July 2022, but taking place 1997
Training with Sifu Maurice Llewellyn, New York City. 1997
New York City, the Big Apple, many things to many people. For many this is their first stop in the great United States of America, their Golden State, their hope. For Jews, Italians, Puerto Ricans, Chinese, Koreans, Indians and immigrants and refugees from so many countries, the Statue of Liberty truly symbolizes hope. They have come here with great dreams and they will suffer great deprivations to achieve that dream.
I have met Israeli waitresses working for nothing but tips and sleeping in backrooms of restaurants, I have met Chinese men and women working long hours in horrible conditions. I have seen Korean families working a deli 24/7 taking turns to keep the place open around the clock. New York, the city of dreams.
I am here on a vacation, to see my elderly aunts, some friends and family, and to train in martial arts. I am training wherever and whenever I can. I am looking for the non-commercial schools, the ones' off the beaten track and slowly I am finding them. A flyer handed to me in Chinatown, a word from a friend, a Muay Thai studio south of Houston street and of course the famed Oyama dojo where I trained when I lived in Brooklyn. Everything is real.
I am walking the streets late at night, a Chinese man is dumping some wash water out on the sidewalk, some vegetable vendors are still trying to hawk what is left from a busy day. New York City at night, not the glamorous part. Some might suggest that it is best to avoid these parts at night...some might say.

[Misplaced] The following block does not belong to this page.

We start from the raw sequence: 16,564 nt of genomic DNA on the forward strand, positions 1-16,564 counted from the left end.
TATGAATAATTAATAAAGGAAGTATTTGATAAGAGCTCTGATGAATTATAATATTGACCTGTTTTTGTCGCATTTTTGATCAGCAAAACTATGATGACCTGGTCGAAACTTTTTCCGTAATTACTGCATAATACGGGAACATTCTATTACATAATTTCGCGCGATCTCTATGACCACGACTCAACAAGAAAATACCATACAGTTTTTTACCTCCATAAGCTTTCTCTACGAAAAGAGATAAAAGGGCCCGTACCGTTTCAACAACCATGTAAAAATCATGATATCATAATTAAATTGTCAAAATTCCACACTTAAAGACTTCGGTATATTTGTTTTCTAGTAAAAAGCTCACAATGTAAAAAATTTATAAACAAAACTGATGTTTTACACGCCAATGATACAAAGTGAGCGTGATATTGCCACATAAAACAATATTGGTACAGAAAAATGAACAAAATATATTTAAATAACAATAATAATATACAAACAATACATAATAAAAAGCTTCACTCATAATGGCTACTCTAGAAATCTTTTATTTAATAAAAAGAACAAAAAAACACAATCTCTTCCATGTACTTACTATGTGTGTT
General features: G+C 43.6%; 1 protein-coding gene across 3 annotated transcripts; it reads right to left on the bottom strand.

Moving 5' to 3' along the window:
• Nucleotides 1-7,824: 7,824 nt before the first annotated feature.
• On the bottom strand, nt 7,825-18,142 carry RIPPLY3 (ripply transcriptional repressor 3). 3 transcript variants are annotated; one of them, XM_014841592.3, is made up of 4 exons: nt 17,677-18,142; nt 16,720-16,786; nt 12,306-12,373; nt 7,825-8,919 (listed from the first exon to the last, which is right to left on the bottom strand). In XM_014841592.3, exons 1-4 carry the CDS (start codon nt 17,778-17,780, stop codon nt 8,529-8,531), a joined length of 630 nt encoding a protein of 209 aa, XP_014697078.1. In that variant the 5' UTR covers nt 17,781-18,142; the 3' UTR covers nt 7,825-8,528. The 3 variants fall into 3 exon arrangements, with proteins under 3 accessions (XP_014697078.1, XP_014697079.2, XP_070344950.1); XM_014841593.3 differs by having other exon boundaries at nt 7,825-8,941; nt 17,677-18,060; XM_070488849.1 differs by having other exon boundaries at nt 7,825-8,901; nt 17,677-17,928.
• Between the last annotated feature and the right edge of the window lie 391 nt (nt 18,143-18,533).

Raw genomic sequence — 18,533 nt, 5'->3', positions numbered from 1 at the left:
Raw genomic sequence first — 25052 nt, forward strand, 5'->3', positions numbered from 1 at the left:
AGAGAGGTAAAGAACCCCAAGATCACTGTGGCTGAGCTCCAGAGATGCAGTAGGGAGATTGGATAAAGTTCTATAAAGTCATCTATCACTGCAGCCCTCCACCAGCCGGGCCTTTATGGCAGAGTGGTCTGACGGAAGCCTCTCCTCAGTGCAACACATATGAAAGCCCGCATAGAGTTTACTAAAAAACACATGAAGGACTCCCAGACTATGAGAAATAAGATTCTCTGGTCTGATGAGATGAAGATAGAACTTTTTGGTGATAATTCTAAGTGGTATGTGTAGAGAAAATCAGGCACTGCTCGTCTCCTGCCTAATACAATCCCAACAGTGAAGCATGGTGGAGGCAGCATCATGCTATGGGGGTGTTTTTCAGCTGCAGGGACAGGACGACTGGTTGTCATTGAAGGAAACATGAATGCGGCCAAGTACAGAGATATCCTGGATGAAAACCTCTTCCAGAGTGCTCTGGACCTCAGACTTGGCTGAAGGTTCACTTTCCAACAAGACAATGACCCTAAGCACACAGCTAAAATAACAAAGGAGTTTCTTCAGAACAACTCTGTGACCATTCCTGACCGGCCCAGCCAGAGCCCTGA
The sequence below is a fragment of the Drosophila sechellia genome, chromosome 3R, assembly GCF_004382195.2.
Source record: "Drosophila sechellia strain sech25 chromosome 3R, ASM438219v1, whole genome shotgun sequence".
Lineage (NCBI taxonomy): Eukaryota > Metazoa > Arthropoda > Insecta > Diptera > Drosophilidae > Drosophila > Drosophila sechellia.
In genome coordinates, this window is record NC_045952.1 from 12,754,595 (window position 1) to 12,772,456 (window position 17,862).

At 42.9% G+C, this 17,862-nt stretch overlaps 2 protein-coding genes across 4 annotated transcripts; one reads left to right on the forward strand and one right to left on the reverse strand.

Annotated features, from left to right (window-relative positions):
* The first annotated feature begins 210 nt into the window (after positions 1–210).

But I am looking for something. Earlier in the day I was a martial arts school. I took a class in Wu Wei Gung Fu, free flow natural movements. In the corner was a solitary figure practicing his Gung Fu art on the wooden dummy. We chatted. and he invited back to train with him.
A tall muscular black fellow with a striking appearance, he was Sifu Maurice Llewellyn, a two time full contact heavy weight champion in Australia, but he is American, a New Yorker. We connect over martial arts, we talk about technique. He wants to share some ideas and techniques with me. I am open to it and excited. Some day in the future, all these diverse ideas will come to form IKI Krav Maga. But at this point I am learning from the best in New York, California, and Israel.
I enter the quiet building late at night. Back in Long Island my friends think I am crazy. It is a dilapidated looking building, with a narrow door leading up a narrow staircase and then a strange transfer. I reach the 4th floor. He is waiting. We begin to train.
Maurice is one of the fastest martial artists I have even met. And yet he is kind and humble. Pounding away at the wooden dummy he is oblivious to all that is around him. And now he is happy to share wisdom. Time flies, no one is keeping track of the time.
Late at night in New York City, a city of varied dreams, hopes and struggles. I have not seen any of the shows, or gone into any of the bars or seen any of the many attractions. But I am here in some old rundown building experiencing some Wing Chun Gung Fu.
New York City, a city of immigrants, as diverse as they come, and yet there is a unity, a brotherhood of sorts, the struggle, the hope.
A block, a kick, a parry, a flow of energy, a strike and a counter strike, and then again, the time flies but no one notices. Finally it is time to go. I walk the lonely streets, alone, but with a feeling that I have gained something, more than just techniques.
Is it still 1997?